Field of Science

Growing Apples - Japanese style

Having grown up in the apple country of upstate New York, apple farming is something the Phactor is very familiar with, and it bears virtually no similarity to apple farming in Japan. The amount of hand labor used in Japan to produce big, perfect, pretty apples would price apples right out of the market virtually anywhere else. First you hand pollinate the flowers, than you cull the crop so the tree produces fewer but bigger apples, and then you double bag to flowers to protect from insect pests and damage, yes, that's right you bag each and every apple. Near the end of the season the opaque bag is removed leaving an innter translucent bag so that the cream colored apples with ripe into a uniform color. The only fun thing about this is applying an opaque stencil to the cream colored apples will produce a pale design in the apple's skin (image borrowed from the link above), and even this is done in the USA in a few boutique orchards, and as a special sales item. The apples produced by all this attention and hand labor are big, perfect, and beautiful, but is it really worth it? The Phactor wouldn't have time to do all this even to his mighty two tree orchard let alone hundreds of trees. So does this end up being decided by the consumer, whether you want to pay alot for a few perfect apples, or whether you'd want more apples for less money, and ignore the uneven coloring or a few blemishes? Even in Japan this may not be a sustainable form of agriculture.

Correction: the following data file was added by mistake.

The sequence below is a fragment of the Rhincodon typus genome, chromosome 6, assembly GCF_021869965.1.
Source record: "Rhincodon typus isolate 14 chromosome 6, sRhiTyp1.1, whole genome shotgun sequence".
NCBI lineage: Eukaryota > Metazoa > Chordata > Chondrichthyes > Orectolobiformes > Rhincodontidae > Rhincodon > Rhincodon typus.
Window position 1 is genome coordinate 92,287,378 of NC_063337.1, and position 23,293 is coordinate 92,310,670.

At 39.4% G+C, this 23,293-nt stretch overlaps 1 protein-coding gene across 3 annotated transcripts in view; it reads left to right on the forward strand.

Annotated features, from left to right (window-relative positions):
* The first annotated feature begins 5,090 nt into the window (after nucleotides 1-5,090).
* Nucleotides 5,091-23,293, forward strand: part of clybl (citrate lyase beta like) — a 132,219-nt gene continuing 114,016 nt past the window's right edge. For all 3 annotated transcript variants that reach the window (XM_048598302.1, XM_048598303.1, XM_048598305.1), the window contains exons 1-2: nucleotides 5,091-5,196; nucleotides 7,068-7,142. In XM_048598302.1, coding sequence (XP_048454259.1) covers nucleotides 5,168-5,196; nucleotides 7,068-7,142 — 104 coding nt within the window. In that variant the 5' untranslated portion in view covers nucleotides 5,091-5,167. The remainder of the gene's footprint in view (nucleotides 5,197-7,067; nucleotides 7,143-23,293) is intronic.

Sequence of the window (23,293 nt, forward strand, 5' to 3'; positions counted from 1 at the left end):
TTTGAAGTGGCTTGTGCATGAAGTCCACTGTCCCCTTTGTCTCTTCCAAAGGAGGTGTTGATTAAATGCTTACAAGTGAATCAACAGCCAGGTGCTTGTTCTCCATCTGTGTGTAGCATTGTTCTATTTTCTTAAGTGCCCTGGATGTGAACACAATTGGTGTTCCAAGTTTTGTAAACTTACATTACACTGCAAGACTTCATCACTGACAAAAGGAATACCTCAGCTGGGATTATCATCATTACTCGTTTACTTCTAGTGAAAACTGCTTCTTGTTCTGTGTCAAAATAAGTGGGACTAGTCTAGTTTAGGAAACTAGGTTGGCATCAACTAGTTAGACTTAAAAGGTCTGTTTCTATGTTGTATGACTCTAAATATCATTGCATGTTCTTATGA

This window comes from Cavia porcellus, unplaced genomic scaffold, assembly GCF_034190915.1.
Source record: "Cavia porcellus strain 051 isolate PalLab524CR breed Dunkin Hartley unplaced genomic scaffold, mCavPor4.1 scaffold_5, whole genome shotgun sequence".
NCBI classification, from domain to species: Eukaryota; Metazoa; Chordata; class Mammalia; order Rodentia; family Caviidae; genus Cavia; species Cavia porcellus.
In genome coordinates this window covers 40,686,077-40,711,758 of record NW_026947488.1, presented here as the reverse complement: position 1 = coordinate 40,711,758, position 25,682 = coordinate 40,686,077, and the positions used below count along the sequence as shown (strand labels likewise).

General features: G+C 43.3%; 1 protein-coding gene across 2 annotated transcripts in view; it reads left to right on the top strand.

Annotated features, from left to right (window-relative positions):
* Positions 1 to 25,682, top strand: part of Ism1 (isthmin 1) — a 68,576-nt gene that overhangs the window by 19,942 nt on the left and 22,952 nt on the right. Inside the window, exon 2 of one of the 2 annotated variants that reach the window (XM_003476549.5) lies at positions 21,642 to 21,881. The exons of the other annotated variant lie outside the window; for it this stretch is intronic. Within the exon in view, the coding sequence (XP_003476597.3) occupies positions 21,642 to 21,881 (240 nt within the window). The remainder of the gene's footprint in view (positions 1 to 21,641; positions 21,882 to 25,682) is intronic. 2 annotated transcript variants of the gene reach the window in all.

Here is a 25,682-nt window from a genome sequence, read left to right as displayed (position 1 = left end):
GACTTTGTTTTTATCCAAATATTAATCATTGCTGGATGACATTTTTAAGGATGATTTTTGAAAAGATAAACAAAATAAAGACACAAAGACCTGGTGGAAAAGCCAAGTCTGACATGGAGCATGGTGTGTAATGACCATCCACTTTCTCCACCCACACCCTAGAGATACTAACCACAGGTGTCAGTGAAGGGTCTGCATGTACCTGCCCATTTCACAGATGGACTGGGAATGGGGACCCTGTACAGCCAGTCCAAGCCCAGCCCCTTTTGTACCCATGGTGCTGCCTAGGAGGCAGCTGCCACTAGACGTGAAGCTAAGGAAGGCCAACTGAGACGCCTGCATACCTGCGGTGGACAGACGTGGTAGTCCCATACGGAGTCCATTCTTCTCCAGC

Joseph said...

I still remember seeing my first Japanese orchard -- and wondering what all the little bags hanging from the trees were. It is a stunning amount of labor, but the quality at the end is amazing. I've never eaten better peaches than can be had in Japanese super markets. Of course they cost the equivalent of $4 each... but SO worth it.

Anonymous said...

I would rather accept this if presented as a form of art, i.e. as the fuit version of flower gardening. In terms of commercial production and in particular of sustainability-oriented consumer education, it's a nonsense. A fruit with a small blemish or "imperfect" shape is as good as any other fruit.

The Phytophactor said...

How interesting an idea from meristemi. Had not thought of this as a "grow the perfect fruit" contest gone amok, but it would be no different than the "grow the biggest pumpkin" type of pampering. On the last point we agree completely.